Monday, February 20, 2017


      Trump’s approval ratings have dropped since the election. They now vacillate between 40% and 38% on Gallup’s daily tracking poll. Clearly, some of the voters who chose him on election day are having second thoughts. For Democrats, the importance of reaching out to these voters is too obvious to debate. But first, of course, they must be identified. So, I ask you to consider the following question.
     Are these disenchanted voters, in the main, drawn from the evangelicals who voted for Trump, the southern whites who voted for Trump, the white, working-class northerners who voted for Trump, or from college-educated, country-club suburbanites who voted for Trump?
      Bernie Sanders proposes that Democrats adjust their policies to attract the white, working-class voters who chose Donald Trump over Hillary Clinton. He’s not alone. The two main candidates to Chair the Democratic National Committee, Keith Ellison and Tom Perez, are pitching their messages to these same working-class voters. They’re trying to restore the coalition assembled by FDR. Good luck.
      Myself, I believe the Republican voters currently experiencing buyer’s remorse are from the last category. These doctors and lawyers and small-business owners are not happy to be associated with a party that appeals directly to the racists, misogynists and xenophobes among us. If not for the two years of relentless attacks on her character and Comey’s interventions, they would have voted for Hillary. If we can convince them of the obvious, they’ll come to us.
      The obvious? That the Democratic Party is the centrist party in American politics today. The Democratic Party is the sane party.


          Trump in the course of a recent FOX interview: "A balanced budget is fine. But sometimes you have to fuel the well in order to get the economy going. I want a balanced budget eventually, but I want to have a strong military."

      By the close of WWII, our national debt had risen to 120% of GDP. It dropped steadily over the next thirty-five years until it stood at 32% of GDP when Jimmy Carter passed the baton to Ronald Reagan. In the first year of Reagan’s administration, Republicans passed an enormous tax cut without offsetting cuts in spending. Twelve years later, when the first George Bush presidency gave way to Bill Clinton’s, the national debt, as a percentage of GDP, had risen to 62%, nearly doubling. Clinton began his administration with a tax hike and produced a budget surplus in his second term. As a result, our national debt had dropped to 55% percent of GDP by the time he left office. His successor, George W. Bush, passed another huge tax cut in the first year of his first term, then fought two unfunded wars. By the time his administration gave way to Barack Obama’s - who in the depths of a terrible recession inherited both wars - our national debt had risen to 80% of GDP.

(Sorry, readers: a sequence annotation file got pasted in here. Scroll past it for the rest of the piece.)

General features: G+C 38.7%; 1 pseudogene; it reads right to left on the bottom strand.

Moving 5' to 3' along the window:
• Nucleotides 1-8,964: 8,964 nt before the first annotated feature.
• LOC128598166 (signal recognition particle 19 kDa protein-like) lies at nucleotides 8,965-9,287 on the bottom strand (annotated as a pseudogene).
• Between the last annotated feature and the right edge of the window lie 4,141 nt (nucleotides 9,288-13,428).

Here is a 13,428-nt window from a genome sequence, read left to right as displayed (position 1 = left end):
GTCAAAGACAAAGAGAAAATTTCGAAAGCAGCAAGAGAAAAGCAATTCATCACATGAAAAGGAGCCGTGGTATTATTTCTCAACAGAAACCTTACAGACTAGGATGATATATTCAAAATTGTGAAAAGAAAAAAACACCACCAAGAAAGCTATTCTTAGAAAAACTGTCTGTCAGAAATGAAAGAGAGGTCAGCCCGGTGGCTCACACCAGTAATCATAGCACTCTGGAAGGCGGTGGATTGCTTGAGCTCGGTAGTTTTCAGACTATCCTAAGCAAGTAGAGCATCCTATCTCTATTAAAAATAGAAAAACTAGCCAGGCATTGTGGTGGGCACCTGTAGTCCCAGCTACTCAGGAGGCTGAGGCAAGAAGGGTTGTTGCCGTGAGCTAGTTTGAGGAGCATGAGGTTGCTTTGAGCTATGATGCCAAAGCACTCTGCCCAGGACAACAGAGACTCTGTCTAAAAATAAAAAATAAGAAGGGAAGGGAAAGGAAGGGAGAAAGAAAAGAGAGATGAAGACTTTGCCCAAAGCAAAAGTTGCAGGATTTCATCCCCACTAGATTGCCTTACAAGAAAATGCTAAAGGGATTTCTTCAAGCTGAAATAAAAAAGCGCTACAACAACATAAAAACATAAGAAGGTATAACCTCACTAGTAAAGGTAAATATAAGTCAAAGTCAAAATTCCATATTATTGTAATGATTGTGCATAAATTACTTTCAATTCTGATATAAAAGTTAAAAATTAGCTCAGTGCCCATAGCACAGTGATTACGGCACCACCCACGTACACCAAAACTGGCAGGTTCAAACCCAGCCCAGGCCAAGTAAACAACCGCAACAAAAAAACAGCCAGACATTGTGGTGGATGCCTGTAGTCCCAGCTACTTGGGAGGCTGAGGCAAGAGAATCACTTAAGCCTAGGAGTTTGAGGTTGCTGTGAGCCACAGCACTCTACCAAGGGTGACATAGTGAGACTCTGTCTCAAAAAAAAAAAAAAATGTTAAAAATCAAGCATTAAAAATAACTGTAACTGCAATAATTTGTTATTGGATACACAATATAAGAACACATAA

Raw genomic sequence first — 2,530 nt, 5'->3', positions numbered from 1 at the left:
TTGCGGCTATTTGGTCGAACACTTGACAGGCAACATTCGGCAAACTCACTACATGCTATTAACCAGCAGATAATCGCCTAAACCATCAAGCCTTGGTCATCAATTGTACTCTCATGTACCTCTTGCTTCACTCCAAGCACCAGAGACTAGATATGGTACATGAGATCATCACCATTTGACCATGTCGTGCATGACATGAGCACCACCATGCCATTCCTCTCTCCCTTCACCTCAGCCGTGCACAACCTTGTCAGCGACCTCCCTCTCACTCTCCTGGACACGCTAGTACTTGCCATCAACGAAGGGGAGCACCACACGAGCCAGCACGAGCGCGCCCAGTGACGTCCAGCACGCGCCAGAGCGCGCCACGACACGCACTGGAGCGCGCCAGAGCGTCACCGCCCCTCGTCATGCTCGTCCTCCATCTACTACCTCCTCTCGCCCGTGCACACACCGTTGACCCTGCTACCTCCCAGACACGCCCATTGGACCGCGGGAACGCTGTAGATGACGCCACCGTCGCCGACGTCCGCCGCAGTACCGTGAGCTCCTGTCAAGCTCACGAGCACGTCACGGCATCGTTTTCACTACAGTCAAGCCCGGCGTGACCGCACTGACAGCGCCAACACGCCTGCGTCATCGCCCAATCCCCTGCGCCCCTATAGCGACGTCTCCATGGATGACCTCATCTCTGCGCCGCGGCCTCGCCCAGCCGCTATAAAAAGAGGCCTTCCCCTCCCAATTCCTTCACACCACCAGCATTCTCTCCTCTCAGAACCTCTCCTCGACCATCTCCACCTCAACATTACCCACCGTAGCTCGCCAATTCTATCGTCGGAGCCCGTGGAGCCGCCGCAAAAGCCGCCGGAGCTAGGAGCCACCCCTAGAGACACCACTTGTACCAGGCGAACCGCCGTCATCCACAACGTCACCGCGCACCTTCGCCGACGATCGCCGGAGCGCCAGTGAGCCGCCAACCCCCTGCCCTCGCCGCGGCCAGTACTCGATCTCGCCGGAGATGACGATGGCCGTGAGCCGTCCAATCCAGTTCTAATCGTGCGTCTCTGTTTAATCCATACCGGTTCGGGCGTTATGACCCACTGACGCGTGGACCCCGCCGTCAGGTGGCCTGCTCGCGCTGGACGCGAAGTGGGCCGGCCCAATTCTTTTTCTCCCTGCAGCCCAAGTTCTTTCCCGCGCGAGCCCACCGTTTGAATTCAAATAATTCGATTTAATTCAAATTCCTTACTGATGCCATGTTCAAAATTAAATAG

Don the Con campaigned as a budget hawk, condemning both the deficit and the debt. Now he boasts of a tax cut he expects to pass, of increased defense spending (to make our military great again) and of an infrastructure program costing several trillion dollars. All without offsetting budget cuts.
       Don the Con isn’t enacting the definition of insanity. He’s not doing the same thing, over and over again, all the while hoping for a different outcome. Trump knows the deficit and debt will both grow if he gets his way. He doesn’t give a damn. It’s boom time, kids, financed on tomorrow’s dime.

       And by the way, the figures I’ve cited can be verified by a search on Google Images for “US national debt as a percentage of GDP.” They’re not controversial.

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